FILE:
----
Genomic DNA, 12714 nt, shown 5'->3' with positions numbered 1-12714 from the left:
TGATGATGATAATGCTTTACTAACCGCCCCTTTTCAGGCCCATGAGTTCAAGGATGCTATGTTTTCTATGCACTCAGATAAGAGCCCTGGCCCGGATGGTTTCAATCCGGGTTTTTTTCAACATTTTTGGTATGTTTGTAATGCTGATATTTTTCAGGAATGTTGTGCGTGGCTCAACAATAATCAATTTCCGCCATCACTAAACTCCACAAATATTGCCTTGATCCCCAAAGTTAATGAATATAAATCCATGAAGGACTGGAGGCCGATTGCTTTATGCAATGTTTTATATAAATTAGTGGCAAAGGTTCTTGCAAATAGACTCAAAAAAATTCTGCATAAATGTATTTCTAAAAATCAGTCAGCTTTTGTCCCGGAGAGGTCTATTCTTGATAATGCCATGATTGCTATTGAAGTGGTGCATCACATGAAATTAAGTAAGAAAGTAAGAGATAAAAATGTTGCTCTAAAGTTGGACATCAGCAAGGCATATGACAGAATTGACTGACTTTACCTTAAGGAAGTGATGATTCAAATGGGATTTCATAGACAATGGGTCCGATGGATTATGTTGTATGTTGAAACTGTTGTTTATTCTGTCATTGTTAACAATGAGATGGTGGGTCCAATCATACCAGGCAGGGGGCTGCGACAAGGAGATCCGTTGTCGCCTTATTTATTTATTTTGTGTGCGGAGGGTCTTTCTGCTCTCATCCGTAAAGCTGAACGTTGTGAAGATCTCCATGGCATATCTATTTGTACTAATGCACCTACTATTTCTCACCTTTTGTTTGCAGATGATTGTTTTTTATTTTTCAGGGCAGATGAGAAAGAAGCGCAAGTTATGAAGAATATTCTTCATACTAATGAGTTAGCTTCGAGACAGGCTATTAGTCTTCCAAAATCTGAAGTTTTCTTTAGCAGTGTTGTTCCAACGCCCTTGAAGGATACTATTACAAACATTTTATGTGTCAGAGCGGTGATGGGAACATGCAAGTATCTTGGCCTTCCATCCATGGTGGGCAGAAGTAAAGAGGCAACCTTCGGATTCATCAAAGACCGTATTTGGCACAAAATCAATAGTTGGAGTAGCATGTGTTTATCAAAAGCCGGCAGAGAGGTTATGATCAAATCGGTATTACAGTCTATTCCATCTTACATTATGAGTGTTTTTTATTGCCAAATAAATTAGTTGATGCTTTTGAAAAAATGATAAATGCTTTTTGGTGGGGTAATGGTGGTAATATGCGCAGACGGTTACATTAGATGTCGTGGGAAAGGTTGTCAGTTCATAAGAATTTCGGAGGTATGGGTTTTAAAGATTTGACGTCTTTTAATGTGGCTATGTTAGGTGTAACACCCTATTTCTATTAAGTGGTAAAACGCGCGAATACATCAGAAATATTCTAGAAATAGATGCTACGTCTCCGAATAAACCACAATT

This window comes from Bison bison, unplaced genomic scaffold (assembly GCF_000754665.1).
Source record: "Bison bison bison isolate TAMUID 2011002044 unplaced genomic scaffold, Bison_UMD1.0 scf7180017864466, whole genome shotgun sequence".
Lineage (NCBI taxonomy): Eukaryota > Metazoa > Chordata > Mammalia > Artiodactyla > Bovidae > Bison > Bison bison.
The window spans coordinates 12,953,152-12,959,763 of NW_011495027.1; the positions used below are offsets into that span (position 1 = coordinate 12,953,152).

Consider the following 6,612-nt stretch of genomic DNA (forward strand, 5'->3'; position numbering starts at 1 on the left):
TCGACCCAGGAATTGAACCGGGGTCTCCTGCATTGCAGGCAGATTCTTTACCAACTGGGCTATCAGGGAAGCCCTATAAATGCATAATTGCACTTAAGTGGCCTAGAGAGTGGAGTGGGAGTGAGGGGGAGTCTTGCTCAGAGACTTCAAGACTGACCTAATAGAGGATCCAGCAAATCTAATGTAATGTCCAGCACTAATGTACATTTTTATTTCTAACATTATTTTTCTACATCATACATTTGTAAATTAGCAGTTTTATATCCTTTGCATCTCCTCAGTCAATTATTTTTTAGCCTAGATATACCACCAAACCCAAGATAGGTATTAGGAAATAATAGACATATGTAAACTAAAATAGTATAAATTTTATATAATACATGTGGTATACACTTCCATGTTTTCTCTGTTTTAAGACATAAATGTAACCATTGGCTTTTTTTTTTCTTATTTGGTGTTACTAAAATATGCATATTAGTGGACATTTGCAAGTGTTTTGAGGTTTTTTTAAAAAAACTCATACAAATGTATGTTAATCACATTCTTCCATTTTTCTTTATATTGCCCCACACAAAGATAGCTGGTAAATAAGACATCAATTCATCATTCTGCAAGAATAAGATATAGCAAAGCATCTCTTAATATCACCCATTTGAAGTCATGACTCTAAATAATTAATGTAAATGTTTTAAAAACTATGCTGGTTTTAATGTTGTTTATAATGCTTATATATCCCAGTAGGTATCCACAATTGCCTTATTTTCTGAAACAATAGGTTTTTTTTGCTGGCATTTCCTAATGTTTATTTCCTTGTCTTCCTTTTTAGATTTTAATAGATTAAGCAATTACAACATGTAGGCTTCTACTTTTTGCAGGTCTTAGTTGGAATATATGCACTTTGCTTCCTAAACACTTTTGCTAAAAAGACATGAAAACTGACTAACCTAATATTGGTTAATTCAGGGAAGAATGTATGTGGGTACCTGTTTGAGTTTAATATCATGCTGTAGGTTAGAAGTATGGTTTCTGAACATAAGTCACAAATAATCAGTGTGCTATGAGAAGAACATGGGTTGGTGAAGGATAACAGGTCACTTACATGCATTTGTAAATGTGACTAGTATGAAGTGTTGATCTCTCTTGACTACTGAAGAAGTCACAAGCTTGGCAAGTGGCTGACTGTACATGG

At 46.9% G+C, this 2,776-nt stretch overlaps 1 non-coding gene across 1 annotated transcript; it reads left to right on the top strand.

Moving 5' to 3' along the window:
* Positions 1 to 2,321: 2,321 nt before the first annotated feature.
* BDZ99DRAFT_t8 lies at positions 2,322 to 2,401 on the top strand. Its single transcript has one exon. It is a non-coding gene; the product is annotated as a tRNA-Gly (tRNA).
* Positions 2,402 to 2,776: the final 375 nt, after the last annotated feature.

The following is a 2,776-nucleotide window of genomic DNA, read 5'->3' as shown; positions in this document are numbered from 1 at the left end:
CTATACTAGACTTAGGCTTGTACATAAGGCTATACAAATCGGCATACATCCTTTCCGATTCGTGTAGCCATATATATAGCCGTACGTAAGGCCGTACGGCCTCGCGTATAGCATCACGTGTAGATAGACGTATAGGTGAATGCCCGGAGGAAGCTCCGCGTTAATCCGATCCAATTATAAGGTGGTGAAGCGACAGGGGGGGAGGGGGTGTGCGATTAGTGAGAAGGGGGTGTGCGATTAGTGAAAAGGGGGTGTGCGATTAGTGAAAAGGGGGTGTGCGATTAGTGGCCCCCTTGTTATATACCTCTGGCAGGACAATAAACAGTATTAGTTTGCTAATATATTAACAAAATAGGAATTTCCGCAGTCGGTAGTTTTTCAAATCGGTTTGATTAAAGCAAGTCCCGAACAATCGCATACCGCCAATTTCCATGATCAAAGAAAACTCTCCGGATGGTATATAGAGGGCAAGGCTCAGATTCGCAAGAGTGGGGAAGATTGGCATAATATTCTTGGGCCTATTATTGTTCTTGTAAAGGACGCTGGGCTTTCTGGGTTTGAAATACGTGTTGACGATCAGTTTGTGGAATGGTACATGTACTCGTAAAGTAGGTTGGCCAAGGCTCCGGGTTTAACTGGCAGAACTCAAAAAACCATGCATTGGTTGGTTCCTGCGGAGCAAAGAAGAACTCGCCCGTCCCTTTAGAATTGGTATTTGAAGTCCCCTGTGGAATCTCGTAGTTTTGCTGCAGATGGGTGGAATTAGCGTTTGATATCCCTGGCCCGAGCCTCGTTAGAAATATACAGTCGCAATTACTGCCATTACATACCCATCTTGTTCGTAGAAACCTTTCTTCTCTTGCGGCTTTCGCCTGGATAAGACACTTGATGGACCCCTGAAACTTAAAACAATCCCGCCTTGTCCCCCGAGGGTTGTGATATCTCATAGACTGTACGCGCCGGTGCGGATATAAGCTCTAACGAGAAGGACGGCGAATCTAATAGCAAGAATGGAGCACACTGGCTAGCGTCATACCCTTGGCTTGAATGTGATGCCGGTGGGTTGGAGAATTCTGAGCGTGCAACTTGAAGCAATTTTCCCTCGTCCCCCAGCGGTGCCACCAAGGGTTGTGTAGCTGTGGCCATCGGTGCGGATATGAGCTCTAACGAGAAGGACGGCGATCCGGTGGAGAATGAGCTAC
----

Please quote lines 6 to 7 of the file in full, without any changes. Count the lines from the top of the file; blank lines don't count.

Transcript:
The window spans coordinates 12,953,152-12,959,763 of NW_011495027.1; the positions used below are offsets into that span (position 1 = coordinate 12,953,152).

Consider the following 6,612-nt stretch of genomic DNA (forward strand, 5'->3'; position numbering starts at 1 on the left):